I have a dream, a dream that one day, I will be able to travel to an exotic location and spend the rest of my days shopping to my heart’s desire without paying a single dime.
Louis Vuitton offers just that, besides the last part of course (I’m still on the hunt for a working money tree).
Maybe I’ve been living under a rock for the past 19 years but up until this point, I was under the impression that mustaches were definitely not cool. Unless found on the upper lip of Robert Downey Jr. or Brad Pitt (and even that is pushing it), mustaches are not stylish in any way, shape or form.
Or so I thought.
In a world where Facebook holds 10,000 times more photos than the Library of Congress and the amount of pictures we take in two minutes surpasses the number of photos the whole of humanity took in the 1800s, it’s hard to say that the meaning of a photograph isn’t changing. With applications like Instagram and Picnik growing at an unstoppable rate, the art of photography is transforming rapidly (and not for the better, some may say). Telephones. Sunglasses. Latte foam. Practically everything is being photographed these days, leaving many to wonder if the very significance behind “good” photography is deteriorating.
That’s where Abstract Photography steps in.
When I was growing up, my mom had this rule that I couldn’t paint my nails until I was 16. So naturally when the time came, I went crazy. I bought bottles of nail polish left and right, of all colors. Red. Blue. Yellow. Glitter. I was the queen of nail painting.
Since I had no experience painting my nails, I was also terrible at it. Absolutely horrible. The coats weren’t even, the colors were off and in the end, my fingers had their own coats of polish. It just didn’t look good. So it was settled: I couldn’t paint my nails. But I was 16 and it was finally time! I refused to give up so easily. Thus began my longest relationship ever, the only one that never brings heartache and disappointment, between my manicurist and me.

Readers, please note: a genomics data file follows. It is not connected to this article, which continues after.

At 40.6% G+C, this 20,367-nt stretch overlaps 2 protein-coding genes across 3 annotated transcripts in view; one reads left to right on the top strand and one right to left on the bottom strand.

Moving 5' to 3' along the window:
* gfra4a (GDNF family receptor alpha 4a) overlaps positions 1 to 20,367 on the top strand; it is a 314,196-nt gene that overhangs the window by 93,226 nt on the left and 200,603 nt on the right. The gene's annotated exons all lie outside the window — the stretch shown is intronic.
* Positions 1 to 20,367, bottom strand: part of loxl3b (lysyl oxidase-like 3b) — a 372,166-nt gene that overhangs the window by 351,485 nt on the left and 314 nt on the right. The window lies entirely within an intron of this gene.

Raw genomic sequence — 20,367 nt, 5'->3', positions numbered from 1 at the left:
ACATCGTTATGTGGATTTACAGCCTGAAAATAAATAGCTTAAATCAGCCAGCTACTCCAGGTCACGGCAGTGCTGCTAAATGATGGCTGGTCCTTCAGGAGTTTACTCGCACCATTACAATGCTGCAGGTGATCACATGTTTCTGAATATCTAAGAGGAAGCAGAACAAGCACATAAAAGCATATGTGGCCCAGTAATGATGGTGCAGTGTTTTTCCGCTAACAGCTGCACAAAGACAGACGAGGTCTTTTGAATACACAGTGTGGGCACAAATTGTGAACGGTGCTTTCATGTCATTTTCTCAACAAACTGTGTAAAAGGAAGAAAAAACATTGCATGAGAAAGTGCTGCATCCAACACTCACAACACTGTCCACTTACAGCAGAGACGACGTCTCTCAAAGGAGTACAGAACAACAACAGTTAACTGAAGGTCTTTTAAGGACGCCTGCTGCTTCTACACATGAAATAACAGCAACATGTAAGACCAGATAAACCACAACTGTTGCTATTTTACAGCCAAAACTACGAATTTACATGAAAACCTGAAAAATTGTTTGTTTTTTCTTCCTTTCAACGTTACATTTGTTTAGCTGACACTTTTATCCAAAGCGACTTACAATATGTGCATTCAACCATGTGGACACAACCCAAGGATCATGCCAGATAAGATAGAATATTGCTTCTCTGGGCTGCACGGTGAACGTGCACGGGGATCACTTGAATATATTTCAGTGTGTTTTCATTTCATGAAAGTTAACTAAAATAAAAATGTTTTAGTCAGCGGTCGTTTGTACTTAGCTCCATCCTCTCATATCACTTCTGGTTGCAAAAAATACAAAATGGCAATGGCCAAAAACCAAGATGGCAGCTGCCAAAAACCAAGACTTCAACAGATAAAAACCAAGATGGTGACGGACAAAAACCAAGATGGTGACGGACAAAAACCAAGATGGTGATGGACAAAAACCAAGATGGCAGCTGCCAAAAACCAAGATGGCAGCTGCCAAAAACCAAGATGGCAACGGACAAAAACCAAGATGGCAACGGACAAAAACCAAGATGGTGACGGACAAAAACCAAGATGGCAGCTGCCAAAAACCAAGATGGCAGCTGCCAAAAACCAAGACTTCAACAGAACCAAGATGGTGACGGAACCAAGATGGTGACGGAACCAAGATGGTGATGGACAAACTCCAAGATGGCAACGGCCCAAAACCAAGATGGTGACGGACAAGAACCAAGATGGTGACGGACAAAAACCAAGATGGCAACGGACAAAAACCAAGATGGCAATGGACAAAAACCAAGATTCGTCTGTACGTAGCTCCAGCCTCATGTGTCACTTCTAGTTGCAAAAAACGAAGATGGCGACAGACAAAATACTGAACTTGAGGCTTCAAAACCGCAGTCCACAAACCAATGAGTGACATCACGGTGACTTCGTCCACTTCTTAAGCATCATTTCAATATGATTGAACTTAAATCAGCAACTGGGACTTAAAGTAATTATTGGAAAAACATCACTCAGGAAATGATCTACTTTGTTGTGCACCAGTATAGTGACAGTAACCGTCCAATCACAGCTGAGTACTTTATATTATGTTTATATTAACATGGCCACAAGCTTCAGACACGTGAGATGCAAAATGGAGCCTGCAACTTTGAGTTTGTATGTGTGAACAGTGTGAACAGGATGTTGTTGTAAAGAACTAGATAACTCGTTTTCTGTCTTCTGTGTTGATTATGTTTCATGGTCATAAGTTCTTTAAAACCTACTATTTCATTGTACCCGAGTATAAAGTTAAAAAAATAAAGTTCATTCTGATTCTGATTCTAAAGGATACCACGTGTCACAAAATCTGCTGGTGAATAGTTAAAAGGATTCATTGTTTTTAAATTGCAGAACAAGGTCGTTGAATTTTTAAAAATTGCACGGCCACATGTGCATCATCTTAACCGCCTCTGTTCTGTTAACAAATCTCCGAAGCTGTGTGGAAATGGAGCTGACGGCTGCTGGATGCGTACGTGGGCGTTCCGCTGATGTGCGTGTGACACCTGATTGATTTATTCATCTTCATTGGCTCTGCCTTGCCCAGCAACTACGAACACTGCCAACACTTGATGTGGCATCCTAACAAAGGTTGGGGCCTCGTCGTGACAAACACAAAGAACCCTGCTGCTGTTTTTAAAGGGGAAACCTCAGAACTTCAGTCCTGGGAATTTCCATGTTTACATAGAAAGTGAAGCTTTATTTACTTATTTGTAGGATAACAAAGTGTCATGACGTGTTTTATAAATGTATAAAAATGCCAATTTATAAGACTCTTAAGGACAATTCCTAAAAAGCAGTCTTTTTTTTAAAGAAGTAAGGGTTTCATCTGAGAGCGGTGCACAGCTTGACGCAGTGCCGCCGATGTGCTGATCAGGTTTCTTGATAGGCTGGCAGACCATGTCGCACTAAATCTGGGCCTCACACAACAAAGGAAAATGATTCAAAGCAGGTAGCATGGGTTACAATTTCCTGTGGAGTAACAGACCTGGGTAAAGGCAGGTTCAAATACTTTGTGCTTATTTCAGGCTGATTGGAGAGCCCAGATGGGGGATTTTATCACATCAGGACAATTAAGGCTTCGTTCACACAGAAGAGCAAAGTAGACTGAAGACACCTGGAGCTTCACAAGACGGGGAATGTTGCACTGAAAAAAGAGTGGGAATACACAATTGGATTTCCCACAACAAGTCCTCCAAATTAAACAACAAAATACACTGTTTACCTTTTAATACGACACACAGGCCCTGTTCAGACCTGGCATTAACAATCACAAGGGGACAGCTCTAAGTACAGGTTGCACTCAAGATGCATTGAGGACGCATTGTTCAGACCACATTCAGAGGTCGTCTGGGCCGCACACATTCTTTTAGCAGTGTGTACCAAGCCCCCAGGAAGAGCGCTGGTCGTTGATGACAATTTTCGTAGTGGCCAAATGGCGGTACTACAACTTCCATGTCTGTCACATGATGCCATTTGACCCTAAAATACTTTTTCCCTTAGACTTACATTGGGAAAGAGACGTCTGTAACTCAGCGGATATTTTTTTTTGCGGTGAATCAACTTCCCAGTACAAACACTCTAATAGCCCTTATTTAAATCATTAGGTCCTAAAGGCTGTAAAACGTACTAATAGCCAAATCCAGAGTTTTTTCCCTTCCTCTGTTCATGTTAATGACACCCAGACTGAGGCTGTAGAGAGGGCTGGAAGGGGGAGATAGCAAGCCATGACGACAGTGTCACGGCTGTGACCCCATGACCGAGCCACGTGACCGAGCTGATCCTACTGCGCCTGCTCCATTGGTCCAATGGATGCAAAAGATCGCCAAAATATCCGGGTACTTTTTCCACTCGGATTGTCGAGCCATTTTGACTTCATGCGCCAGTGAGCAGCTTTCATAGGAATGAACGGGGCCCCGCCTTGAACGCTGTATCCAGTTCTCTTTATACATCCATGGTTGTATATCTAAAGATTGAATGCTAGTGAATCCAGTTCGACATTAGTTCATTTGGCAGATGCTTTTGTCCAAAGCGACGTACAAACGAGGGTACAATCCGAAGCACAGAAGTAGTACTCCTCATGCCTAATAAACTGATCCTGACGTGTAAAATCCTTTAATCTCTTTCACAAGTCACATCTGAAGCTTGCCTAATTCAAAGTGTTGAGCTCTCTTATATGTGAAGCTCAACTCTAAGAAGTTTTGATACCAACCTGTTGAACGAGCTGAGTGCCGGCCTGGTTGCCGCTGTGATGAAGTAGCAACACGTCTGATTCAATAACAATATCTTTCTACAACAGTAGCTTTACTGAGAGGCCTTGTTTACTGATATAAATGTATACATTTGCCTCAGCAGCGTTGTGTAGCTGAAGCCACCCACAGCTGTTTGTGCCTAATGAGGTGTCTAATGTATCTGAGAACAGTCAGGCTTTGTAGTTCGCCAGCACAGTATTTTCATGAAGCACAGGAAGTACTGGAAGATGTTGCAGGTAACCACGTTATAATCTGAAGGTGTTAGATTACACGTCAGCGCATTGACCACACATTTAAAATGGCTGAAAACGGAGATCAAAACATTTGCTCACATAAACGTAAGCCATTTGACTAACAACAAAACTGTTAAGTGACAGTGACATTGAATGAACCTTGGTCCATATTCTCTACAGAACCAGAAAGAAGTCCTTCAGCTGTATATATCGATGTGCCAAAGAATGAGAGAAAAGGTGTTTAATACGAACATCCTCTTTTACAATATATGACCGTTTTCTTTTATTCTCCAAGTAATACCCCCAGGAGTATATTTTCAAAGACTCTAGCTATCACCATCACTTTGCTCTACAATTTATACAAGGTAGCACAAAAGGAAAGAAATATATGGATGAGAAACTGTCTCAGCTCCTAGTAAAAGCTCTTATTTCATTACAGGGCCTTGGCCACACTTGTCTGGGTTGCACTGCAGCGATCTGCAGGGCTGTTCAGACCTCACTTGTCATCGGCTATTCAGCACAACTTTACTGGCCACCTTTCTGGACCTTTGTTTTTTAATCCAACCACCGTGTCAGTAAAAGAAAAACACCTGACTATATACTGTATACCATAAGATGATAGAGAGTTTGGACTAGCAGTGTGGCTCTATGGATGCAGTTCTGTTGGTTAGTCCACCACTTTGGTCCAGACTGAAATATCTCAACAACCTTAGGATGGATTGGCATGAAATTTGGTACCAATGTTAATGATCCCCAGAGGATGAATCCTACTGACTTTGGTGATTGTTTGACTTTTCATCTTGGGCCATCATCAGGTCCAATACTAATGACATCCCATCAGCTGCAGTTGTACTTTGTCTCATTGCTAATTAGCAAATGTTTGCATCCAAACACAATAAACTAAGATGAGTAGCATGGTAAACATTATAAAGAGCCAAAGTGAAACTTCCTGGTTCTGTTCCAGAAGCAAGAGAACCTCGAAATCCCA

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I have a secret: I love crafts. I love arranging necklaces and organizing scrapbooks and painting various assortments of ceramic jungle creatures that will be placed on a shelf and never used for anything productive ever. I’m not ashamed of my passion, per say. Rather, I have no outlets to pursue it with. Take Plaster Fun Time, for example. What adult goes to Plaster Fun Time alone? Doing so would be social suicide, like wearing gym sneakers with skinny jeans or not finding online kitten videos cute. As a result, older craft lovers like myself are driven into seclusion, forced to purchase craft materials at cheap home-goods stores and construct scrapbooks in private.
But not anymore.
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